Time spent in home meal preparation affects energy and food group intakes among midlife women

Yen Li Chu, O. Yaw Addo, Courtney D. Perry, Noriko Sudo, Marla Reicks

Research output: Contribution to journalArticlepeer-review

14 Scopus citations

Abstract

Time spent in meal preparation may be indicative of the healthfulness of meals and therefore with weight status. The purpose of this study was to examine the association between amount of time spent preparing meals and meal food group and nutrient content by meal occasion (breakfast, lunch, and dinner) among 1036 midlife women. Participants completed a 1-day food record and eating occasion questionnaires for each meal occasion. ANCOVA was used to identify possible associations. Approximately half of the participants reported spending <5. min preparing breakfast and lunch, and <20. min preparing dinner. Less time spent preparing breakfast was associated with lower energy and fat intakes (p< 0.0001), while less time spent preparing lunch and dinner was associated with lower vegetable and sodium intakes (p< 0.0001). There were no apparent differences in the association between time spent preparing meals and meal content by weight status. Nutrition education should encourage home meal preparation while stressing the selection of healthier options. The differing associations by meal occasion suggest that interventions should be tailored according to meal type.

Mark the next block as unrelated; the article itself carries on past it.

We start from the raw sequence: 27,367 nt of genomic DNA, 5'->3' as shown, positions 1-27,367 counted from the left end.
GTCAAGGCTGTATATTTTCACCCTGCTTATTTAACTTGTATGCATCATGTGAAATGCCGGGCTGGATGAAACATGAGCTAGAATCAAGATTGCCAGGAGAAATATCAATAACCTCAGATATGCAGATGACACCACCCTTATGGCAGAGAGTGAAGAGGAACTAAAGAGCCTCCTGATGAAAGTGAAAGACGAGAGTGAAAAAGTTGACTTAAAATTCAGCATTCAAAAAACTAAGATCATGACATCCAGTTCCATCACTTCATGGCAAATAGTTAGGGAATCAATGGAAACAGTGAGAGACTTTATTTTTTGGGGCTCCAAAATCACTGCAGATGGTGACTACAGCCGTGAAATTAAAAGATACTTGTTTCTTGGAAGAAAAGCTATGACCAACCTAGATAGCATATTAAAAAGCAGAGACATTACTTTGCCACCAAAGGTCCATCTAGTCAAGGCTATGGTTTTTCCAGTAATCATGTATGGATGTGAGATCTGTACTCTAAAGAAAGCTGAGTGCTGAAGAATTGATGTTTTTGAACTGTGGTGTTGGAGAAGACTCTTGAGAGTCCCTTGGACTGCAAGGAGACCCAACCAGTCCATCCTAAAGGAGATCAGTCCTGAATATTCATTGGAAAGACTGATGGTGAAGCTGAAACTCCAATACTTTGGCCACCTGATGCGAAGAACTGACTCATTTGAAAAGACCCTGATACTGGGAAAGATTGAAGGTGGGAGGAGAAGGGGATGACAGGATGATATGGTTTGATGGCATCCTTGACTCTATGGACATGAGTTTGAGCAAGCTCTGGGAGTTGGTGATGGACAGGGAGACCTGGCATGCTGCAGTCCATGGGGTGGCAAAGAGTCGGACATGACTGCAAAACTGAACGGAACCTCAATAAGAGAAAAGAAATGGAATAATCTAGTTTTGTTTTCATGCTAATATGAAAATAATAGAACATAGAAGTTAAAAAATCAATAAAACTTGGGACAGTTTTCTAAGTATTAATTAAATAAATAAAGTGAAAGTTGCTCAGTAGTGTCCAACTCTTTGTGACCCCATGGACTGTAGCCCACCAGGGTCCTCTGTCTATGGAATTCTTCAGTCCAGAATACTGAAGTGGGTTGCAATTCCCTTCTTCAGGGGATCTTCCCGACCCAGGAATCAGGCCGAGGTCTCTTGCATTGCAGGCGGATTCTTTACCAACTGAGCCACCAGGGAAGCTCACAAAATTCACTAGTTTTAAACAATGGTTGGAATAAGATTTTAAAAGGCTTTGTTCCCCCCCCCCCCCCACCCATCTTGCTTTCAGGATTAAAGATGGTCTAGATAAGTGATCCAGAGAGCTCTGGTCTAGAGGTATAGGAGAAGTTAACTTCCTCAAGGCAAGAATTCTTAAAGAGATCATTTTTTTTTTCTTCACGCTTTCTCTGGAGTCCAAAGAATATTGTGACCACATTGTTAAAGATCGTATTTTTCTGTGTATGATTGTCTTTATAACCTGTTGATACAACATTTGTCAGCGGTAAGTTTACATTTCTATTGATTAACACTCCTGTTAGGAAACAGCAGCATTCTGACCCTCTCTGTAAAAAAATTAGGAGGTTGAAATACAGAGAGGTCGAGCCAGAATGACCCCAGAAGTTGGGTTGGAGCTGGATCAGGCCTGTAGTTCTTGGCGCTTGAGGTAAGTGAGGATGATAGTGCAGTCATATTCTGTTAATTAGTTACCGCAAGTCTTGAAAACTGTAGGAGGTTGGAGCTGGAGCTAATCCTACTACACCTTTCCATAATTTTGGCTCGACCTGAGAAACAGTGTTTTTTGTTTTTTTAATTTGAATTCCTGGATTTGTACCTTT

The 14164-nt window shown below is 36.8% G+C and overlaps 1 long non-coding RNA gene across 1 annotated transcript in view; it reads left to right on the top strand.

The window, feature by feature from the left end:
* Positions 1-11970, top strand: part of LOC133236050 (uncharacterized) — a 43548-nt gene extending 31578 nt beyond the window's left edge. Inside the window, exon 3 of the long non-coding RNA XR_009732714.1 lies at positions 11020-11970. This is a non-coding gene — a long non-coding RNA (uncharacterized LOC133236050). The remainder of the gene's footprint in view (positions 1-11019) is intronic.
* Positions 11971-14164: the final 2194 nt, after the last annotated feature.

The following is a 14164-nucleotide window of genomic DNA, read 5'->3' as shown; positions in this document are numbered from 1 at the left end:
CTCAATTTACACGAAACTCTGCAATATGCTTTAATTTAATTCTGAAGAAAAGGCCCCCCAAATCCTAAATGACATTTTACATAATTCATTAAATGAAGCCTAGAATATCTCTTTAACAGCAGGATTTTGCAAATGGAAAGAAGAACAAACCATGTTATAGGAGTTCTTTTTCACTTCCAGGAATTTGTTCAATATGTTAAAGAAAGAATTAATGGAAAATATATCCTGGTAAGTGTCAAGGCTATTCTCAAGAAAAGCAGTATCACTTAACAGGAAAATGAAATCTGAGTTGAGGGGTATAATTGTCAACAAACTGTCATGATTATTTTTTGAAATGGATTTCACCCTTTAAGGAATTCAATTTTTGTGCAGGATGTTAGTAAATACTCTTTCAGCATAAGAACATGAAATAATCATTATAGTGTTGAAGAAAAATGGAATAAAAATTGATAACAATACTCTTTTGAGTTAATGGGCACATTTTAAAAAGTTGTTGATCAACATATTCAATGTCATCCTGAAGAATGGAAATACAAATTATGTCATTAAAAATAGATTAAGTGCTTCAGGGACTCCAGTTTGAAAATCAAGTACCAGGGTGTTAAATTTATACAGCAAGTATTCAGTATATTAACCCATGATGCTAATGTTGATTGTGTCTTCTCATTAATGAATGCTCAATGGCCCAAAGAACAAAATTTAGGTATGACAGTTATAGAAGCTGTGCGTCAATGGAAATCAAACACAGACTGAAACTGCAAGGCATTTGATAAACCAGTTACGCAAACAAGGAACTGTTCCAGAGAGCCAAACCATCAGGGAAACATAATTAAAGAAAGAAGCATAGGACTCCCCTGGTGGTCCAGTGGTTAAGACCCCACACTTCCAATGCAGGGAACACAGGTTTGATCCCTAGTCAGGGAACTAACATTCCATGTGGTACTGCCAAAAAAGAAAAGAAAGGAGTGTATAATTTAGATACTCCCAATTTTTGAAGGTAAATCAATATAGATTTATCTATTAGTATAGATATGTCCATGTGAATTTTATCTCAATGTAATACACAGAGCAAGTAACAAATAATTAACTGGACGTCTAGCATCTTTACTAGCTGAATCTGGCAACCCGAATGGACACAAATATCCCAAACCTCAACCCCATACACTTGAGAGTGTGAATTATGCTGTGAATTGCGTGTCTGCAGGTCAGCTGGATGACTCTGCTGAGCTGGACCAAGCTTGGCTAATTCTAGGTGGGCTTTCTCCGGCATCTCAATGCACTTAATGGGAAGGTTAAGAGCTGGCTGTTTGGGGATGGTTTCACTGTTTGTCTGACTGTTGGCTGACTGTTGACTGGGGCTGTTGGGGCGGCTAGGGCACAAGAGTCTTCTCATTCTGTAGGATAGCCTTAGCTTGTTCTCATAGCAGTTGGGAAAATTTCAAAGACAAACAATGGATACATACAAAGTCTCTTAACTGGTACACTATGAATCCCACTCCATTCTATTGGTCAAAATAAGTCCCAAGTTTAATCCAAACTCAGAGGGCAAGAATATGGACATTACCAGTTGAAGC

Original languageEnglish (US)
Pages (from-to)438-443
Number of pages6
JournalAppetite
Volume58
Issue number2
DOIs
StatePublished - Apr 1 2012

Keywords

  • Food intake
  • Meal preparation
  • Midlife women

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